[Source: Kevin Livelli, Columbia News Service] -- It's been nearly a dozen years since museums and federal agencies had to notify American Indian tribes about artifacts in their collections that might have been stolen from or lost by the tribes. But a new federal regulation may make it easier for the tribes to identify such objects. It was a hot and arid day in Pecos, N.M., when the elders and leaders of the Jemez Pueblo tribe welcomed an outsider into the fold: archaeologist William Whatley. Wearing colorful headbands, the old men sat down on the ground with Whatley. Then they began drawing images in the dust--images of bones, masks and pottery that had gone missing or been looted from the tribe. The elders implored Whatley to use his scientific knowledge to find the objects and help return them to the tribe. Not an easy task.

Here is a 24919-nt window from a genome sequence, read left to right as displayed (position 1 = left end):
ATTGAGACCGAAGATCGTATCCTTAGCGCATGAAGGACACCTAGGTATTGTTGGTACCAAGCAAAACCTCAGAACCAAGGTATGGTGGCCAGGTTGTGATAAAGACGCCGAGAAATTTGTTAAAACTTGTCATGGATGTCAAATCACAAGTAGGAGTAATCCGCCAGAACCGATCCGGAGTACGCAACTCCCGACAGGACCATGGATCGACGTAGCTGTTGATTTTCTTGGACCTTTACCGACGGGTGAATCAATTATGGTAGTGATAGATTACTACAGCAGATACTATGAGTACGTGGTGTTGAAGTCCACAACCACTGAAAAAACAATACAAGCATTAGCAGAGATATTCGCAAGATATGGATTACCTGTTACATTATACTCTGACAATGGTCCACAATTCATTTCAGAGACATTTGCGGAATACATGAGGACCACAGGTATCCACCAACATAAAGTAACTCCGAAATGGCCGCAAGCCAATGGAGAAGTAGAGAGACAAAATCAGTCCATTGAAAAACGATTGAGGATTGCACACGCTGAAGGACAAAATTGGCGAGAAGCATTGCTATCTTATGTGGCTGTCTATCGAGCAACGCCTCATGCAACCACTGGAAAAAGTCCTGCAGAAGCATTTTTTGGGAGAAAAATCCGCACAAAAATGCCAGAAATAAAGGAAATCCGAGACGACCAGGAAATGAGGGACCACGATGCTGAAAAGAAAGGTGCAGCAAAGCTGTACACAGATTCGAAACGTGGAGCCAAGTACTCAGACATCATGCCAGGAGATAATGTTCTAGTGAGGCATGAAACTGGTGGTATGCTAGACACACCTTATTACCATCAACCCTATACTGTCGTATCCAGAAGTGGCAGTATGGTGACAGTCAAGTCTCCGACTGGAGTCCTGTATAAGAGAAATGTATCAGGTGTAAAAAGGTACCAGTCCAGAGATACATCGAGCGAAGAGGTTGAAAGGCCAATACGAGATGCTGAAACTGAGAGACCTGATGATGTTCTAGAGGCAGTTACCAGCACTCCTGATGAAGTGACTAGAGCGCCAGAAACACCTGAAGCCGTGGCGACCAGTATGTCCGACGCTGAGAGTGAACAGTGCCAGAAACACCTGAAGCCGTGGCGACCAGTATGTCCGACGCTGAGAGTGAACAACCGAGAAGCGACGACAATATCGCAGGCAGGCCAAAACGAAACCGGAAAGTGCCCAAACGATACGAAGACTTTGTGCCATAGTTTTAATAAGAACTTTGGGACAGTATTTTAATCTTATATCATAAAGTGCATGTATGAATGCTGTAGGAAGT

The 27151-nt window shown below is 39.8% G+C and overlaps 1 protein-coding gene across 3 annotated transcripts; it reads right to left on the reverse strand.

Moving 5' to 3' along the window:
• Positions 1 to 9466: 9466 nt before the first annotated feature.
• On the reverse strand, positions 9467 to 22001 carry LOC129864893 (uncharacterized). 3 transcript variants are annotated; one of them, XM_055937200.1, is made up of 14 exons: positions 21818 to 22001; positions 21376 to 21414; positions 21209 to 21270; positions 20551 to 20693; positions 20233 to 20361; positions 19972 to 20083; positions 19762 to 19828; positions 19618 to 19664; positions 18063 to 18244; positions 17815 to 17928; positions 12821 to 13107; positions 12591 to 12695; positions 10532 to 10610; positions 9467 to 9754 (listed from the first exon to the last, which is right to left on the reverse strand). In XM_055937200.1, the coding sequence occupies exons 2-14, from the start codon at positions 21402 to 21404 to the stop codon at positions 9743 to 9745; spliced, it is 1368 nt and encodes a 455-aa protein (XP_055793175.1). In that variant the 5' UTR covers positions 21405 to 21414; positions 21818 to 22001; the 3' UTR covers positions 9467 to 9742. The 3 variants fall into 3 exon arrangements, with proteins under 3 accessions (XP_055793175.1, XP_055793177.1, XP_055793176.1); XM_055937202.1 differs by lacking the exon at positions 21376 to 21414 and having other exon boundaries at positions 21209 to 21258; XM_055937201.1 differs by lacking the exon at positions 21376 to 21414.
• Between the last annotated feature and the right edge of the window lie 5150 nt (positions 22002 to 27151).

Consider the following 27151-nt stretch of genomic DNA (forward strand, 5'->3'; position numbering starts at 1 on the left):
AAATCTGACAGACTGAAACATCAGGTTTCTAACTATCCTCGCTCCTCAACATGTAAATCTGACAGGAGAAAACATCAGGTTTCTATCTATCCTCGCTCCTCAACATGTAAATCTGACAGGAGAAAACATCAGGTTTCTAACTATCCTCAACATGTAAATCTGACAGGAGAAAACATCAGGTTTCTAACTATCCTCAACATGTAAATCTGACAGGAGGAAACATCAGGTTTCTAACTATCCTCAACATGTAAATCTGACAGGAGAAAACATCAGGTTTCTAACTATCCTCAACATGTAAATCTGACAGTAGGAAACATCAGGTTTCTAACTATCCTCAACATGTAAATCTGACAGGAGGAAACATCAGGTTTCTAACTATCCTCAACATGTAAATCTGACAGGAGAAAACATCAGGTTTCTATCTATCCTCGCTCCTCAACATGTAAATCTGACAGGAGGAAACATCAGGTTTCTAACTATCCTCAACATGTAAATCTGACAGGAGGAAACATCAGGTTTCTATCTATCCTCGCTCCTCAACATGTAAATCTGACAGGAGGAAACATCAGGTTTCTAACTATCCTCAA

That was nearly 20 years ago. Now, for other tribes searching for lost or stolen items, the process may get a lot easier. In mid-March, the Department of the Interior's National NAGPRA program, which helps carry out the Native American Graves Protection and Repatriation Act, announced a regulation requiring museums, universities and federal agencies in possession of Native American art and artifacts to provide new lists of their inventories and to share them with all federally recognized tribes within six months. The rule, which takes effect April 20, marks the first time in a dozen years that museums and federal agencies have had to share with tribes what's in their collections. This process may uncover many items missing for years, and it may make encourage tribes to start making repatriation claims to get their artifacts back. [Note: To read the full article, click here.]